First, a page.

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4.0 Performance (effectiveness / efficiency and economy)

4.1 Performance Tools and Measures

There is a Performance Measurement Strategy in place for the Career Transition Services Program and performance targets are defined. Limited reporting information has been made available.

A Performance Measurement Strategy (PMS), including performance measures and program outcomes, is created upon program introduction and updated annually. These measures and outcomes are used to gauge program effectiveness and success.

The Program’s PMS, establishing a framework for monitoring activities and outcomes, was last updated in July 2015. Some data have been reported and made available to Program Management on a monthly basis; i.e., number of Veterans in the program, number of applicants, and summary expenditures. However, while more detailed information relating to factors such as age, release status, and release type is available, there is no evidence it has been used for decision making.

The 2015-2016 Report on Plans and Priorities planning highlights for the CTS Program indicate “The Department will amend the Program’s Performance Measurement Strategy to ensure that measures are put in place to monitor achievement of outcomes and that published service standards are communicated accurately.”

4.2 Achievement of Expected Outcomes

The outcomes are partially met. Veterans and survivors have access to funds. Program participation is low. The Ultimate Outcome is not measureable.

Program theory surmises that eligible Veterans and survivors with access to funding to support career transition will use available services to fulfill their career needs, thus contributing to the Program’s ultimate outcome, namely, “Eligible Veterans and survivors actively participate in the civilian workforce.” The following sections address the progress realized towards achieving the Program’s immediate, intermediate and ultimate outcomes, as laid out in the Program’s logic model (see Appendix D).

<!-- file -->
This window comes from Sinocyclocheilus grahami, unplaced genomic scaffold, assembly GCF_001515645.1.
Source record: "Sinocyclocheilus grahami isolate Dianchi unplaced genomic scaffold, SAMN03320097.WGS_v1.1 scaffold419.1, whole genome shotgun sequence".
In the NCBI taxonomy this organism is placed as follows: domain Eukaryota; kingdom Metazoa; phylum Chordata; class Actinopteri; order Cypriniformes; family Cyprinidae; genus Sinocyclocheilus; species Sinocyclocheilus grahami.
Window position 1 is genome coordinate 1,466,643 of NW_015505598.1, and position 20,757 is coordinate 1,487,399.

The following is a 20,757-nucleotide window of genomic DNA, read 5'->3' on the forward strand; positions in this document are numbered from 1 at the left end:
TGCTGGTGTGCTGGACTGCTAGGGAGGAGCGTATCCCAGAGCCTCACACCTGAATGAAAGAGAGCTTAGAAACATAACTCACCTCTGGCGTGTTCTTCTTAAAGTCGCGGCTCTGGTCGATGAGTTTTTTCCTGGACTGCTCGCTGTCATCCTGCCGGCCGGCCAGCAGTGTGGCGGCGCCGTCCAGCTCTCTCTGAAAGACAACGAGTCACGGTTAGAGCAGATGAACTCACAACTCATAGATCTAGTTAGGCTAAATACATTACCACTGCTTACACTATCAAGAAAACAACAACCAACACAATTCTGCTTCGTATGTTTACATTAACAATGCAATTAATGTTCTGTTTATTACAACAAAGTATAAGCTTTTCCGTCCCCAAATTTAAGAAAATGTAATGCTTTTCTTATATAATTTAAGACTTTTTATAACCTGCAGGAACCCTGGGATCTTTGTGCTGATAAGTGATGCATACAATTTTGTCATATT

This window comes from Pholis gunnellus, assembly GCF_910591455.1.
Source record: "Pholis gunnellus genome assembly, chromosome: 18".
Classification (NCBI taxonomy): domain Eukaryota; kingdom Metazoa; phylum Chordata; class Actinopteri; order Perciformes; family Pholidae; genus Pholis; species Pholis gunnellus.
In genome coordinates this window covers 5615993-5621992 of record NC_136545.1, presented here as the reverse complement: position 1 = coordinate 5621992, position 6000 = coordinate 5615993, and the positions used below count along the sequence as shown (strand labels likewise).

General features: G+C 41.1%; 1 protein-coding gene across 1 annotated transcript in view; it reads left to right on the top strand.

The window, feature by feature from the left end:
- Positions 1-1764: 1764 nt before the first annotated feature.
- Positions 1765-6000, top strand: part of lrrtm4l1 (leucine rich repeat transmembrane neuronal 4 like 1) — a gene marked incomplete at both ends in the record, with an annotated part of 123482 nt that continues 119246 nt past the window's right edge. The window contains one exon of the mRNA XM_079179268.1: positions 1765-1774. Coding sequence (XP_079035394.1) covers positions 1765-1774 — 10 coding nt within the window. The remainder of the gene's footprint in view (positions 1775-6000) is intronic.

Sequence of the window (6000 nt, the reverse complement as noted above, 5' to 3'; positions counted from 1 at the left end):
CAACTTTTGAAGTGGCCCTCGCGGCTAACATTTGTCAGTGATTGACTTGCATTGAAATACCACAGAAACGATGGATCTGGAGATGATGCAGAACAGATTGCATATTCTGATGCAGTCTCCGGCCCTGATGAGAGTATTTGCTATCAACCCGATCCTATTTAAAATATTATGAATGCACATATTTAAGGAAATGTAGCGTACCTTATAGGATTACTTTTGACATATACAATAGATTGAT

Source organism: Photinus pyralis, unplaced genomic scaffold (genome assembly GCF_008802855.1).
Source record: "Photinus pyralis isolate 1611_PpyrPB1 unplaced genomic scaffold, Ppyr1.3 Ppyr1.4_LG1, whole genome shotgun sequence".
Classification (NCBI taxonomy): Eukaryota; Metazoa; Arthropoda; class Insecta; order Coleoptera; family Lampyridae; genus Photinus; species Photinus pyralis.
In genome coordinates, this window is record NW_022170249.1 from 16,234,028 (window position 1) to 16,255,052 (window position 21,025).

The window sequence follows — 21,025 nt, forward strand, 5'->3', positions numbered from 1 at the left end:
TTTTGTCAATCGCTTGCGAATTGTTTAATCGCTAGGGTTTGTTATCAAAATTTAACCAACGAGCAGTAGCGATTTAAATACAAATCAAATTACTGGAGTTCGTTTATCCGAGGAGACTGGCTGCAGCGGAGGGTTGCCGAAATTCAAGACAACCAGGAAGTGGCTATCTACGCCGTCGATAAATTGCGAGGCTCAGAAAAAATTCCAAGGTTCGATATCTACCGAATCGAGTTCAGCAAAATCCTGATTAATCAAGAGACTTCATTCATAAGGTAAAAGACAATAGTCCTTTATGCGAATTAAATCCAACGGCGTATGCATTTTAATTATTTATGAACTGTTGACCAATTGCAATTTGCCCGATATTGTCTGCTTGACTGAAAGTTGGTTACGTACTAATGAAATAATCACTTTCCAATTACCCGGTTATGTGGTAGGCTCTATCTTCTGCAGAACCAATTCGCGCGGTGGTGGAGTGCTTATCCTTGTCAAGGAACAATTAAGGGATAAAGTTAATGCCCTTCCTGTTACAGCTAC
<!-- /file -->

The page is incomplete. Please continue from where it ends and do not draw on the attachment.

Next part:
Immediate Outcome: Eligible Veterans and their survivors have access to funds for career transition services.

Funds are available for Veterans and their survivors to access; therefore, the immediate outcome is achieved.

Funds are available for eligible Veterans and their survivors. Via a September 2012 TB Submission, funding was allotted to the Program for fiscal years 2012-13 to 2016-17, as shown in Table 6.Footnote 27

Table 6 – Dollar amounts allocated by fiscal year, 2012-13 to 2016-17
  2012-13 2013-14 2014-15 2015-16 2016-17 Total
Allocation (000s) $139 $285 $296 $37 $50 $807

At the lifetime maximum reimbursement level of $1,000, allocated funding for fiscal years 2013-14 to 2014-15 was sufficient to support 580 Veterans. Based on the average reimbursement for that period ($585.23), the program capacity for the funds allotted would have been 992 Veterans.

Intermediate Outcome: Eligible Veterans and survivors utilize available funds to obtain career transition services.

While some Veterans accessed funds to obtain career transition services, the low program uptake would indicate the intermediate outcome has not been met.

Table 7 shows Program participation and funding use over the past five years. Note that the number of eligible participants dropped from 581 in 2011-12 to 27 in 2012-13, corresponding with Program changes which eliminated access for those still in uniform. Such low participation rates are evidence that the Program’s intermediate objective is not being met.

Table 7 – CTS Participation Rates, Reimbursements and Expenditures by Year (as of March 31)
  2010-11 2011-12 2012-13 2013-14 2014-15
Veterans Eligible 548 581 27 92 233
Veterans Receiving Reimbursement       17 23
Expenditures (000s) $1,613 $1,096 $1,003 $12 $13

Ultimate Outcome: Eligible Veterans and survivors actively participate in the civilian workforce.